Imagine what it would be like if all female teachers were called teacheresses, and all female doctors doctoresses. That’s exactly how it is in German – women are feminine in the language, while men are masculine. This means that anyone who speaks German faces problems when discussing groups of people comprising both men and women.
“This is a hot potato, not only for linguists but for all German-speakers,” says Magnus Pettersson, author of the thesis and doctoral student at the Department of Languages and Literatures. “Not least because it’s tied up with the issue of how to make women visible in the language, and, as such, with the whole equality debate.”
One option is to use only masculine forms, such as der Student (the student) or der Lehrer (the teacher). Here, the masculine form is given a general, supposed gender-neutral meaning.
But many feel that the masculine form makes women invisible and discriminates against them linguistically. Feminist linguists have therefore suggested the use of splitting forms like der Lehrer und die Lehrerin = the teacher and the teacheress. These feminist forms are used in written German in parallel with masculine forms and neutral forms where the speaker refrains from distinguishing gender.
Pettersson has studied the variation between such strategies, primarily in feminist magazines like Emma, where splitting forms are considered politically correct and are used liberally, but also in other types of contemporary text.
“It turns out that not even feminists are always consistent. A lot of masculine forms sneak in, generally when the people under discussion are in some way stereotypically male, or when the author wants to introduce an element of distance from them.”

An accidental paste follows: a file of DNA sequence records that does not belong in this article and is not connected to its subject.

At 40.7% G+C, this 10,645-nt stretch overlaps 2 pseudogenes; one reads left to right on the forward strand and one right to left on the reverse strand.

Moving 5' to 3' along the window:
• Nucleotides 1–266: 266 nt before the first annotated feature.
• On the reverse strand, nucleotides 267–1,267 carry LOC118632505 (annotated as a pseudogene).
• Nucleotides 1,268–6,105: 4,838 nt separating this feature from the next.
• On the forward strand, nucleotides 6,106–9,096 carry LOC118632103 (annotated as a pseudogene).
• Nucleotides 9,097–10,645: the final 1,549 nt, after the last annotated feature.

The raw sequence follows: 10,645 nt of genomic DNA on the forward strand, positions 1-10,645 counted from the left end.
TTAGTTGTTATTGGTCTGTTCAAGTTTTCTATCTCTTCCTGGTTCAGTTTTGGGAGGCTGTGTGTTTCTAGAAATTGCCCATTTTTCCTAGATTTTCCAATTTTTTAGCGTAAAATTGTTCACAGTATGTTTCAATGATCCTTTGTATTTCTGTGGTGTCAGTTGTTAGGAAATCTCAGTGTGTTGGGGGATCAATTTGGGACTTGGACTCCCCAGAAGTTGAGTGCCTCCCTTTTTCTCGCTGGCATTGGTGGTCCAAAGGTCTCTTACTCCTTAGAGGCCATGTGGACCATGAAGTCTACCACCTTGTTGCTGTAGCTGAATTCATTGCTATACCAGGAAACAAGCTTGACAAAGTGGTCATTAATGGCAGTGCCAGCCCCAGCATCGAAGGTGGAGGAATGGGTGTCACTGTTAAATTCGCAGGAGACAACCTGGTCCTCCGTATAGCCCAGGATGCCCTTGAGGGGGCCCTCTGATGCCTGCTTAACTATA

In this way, masculine language forms in a feminist context become a marker for distance and distaste. Another observation is that splitting forms are often used when addressing people, such as Dear reader and readeress.
“This targets women and men explicitly, as the readers being addressed should feel included, irrespective of whether they are male or female. On the other hand, it’s not a problem in the same text to use masculine forms when dealing with mixed groups. As such, linguistic genus awareness is dependent in practice on communicative factors, the intentions of the writer and the type of text.”
Pettersson’s thesis is perhaps the first to examine the use of gender for German personal nouns from a descriptive and text-analytical perspective.
“Many of the people who’ve done research in this area have a clear language political agenda. They want to talk about how things should be, for example that masculine language forms when referring to women are an abomination. I’m not interested in that. Linguistic research is based primarily on describing how things are, and not on prescriptive discussions of what is right or wrong.”